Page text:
Kanye West // Graduation (2007)

Humor me for a second. Let’s play a game: Can anyone remember a time Kanye West was known predominantly for his music? No? No one? Okay, what about a time Kanye West was known only for his music? There’s an answer to that last question, and the answer is Never.

Kanye’s public stunts have elevated his ego to legendary status. From him bluntly proclaiming  George Bush doesn’t care about black people to him interrupting Taylor Swift’s VMA speech and the subsequent controversy of a certain lyric on “Famous,” etc., etc. The examples are endless. So how did all of this happen? When did the Kanye of the past become the Kanye we know today?

Graduation, Kanye’s third album, acts as an enterprise, a proclamation: Ladies and gentlemen, Mr. West is in the building. Graduation is chocked full of almost everything one desires in a mainstream hip-hop album—perfect features from artists all over the sonic spectrum (T-Pain, Lil Wayne, Daft Punk, Mos Def, remember Chris Martin?) give the album a “Most Relevant Artists of 2007” feel. The production is as crisp as ever; no note feels out of place, no piano key left hanging or unnecessary sampling or intruding gospel choirs. It’s a remarkably clean and tailored experience. However, Graduation significantly splits from Kanye’s first two outings. His sound is more diverse, drawing from a wider range of genres. Gone are the days of Kanye’s near religious dedication to soul-based music. Alternative and indie rock riffs, bumping house music, lush string arrangements and delicate piano lines now take their seats in the sheet music. “Stronger” and “Everything I Am,” though somewhat similar thematically, draw from two very different places musically. The vox-box electro-pulse of “Stronger” leads to a strolling piano intro in “I Wonder,” which quickly places synth and beat at the forefront and then mixes and matches the two for the duration of the song. I hesitate to pigeonhole Graduation as just a mainstream hip-hop record. I would say this is Kanye’s best version of concert music, and maybe his first foray into maximalism. There’s a lot of harmonious sound; the record moves at an elevated pace and is most certainly meant to be played in front of a sold-out crowd.

Especially noticeable in Graduation, even more so than Kanye’s departure from soul-influenced samples, is his shifting lyrical focus. Graduation is an introspective record, highly personal and revealing. There’s no greater example of this than “Big Brother,” detailing the ups-and-downs of Kanye’s professional and personal relationship with Jay-Z, his mentor and close friend. This is truly the point where Graduation turned Kanye into Kanye. Most male artists, especially rappers, would never cap an album with a song dedicated to explaining their feelings to another man. And still, for all of it’s heartfelt examination, “Big Brother” toes the line of idol-killing: “I guess big brother was thinkin’ a little different/And kept little brother at bay, at a distance/But everything that I felt was more bogus/Only made me more focused, only wrote more potent/Only thing I wanna know is why I get looked over.” Kanye realized that in order to truly grow as an artist, a man, and a friend, he needed to have some sense of transparency. Call him what you like, but not once have I ever accused Kanye West of being dishonest, especially to himself. It’s not in his bones.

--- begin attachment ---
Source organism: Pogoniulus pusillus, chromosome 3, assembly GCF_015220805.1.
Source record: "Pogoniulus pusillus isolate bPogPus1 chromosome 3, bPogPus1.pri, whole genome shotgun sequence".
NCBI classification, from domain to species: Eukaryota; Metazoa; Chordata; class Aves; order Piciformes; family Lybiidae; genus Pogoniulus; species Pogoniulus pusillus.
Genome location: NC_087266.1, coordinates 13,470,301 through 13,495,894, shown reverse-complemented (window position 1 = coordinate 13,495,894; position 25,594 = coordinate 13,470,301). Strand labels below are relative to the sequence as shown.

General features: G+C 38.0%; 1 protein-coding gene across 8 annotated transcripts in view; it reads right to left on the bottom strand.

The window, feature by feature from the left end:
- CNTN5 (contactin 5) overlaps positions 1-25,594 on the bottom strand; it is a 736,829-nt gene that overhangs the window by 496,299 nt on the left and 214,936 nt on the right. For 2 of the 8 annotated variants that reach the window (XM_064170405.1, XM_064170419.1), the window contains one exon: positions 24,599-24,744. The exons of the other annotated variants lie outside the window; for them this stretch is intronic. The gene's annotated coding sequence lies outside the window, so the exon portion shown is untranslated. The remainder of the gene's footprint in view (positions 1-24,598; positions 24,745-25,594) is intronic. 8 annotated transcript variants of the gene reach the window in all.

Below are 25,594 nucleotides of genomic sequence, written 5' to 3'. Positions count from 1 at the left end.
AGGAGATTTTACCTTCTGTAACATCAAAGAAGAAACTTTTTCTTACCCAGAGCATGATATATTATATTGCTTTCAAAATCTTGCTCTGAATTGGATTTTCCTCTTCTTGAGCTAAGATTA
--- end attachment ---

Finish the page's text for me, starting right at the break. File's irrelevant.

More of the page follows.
Graduation is an album full of hits, for a number of reasons. It’s harder, faster, and stronger than any Kanye music that preceded. It solidified his stay in the mainstream and inflated his celebrity status—but most evidently, it illustrated that Kanye West is willing to adapt and, in turn, thrive in ways that were not evident before; he has grown into a man, capable of mature and honest expression in his music. He’s graduated.



Favorite tracks: “Good Morning,” “Stronger,” “I Wonder,” “Big Brother”












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